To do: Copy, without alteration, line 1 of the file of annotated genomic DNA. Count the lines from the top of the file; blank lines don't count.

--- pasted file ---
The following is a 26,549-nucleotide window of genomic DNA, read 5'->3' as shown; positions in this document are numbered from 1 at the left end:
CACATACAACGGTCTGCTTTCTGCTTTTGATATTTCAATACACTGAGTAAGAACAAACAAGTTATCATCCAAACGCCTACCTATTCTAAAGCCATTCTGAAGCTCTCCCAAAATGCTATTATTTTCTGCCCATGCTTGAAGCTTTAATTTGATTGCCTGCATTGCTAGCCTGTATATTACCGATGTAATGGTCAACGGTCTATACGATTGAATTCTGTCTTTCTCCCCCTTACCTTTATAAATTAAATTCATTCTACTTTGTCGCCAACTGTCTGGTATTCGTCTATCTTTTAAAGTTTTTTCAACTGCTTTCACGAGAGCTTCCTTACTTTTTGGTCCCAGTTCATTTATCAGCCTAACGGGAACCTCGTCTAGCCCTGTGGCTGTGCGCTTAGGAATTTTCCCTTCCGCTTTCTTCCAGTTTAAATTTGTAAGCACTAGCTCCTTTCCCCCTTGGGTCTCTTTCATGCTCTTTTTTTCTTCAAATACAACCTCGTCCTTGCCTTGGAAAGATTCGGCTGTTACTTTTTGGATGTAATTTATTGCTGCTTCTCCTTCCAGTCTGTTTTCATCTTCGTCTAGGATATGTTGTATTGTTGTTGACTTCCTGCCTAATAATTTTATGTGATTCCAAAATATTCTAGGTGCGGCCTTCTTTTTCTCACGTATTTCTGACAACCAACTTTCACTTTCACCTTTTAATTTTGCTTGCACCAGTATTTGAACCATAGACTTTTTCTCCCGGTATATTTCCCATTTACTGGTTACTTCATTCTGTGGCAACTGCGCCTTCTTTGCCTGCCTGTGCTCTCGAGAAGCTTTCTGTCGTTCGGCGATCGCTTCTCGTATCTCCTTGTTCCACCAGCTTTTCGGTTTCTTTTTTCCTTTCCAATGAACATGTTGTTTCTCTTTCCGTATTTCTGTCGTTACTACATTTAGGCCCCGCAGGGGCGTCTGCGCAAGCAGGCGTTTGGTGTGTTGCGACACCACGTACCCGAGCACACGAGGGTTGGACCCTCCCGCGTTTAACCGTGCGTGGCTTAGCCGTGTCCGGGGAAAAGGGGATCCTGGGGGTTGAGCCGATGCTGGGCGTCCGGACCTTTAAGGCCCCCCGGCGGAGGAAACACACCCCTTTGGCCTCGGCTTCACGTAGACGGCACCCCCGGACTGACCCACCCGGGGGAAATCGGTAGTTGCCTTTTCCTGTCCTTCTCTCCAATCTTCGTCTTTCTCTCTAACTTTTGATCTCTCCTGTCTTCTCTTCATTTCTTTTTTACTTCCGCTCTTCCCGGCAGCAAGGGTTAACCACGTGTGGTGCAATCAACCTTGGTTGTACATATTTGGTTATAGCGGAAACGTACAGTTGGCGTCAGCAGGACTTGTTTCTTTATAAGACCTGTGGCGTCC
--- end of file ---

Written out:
The following is a 26,549-nucleotide window of genomic DNA, read 5'->3' as shown; positions in this document are numbered from 1 at the left end: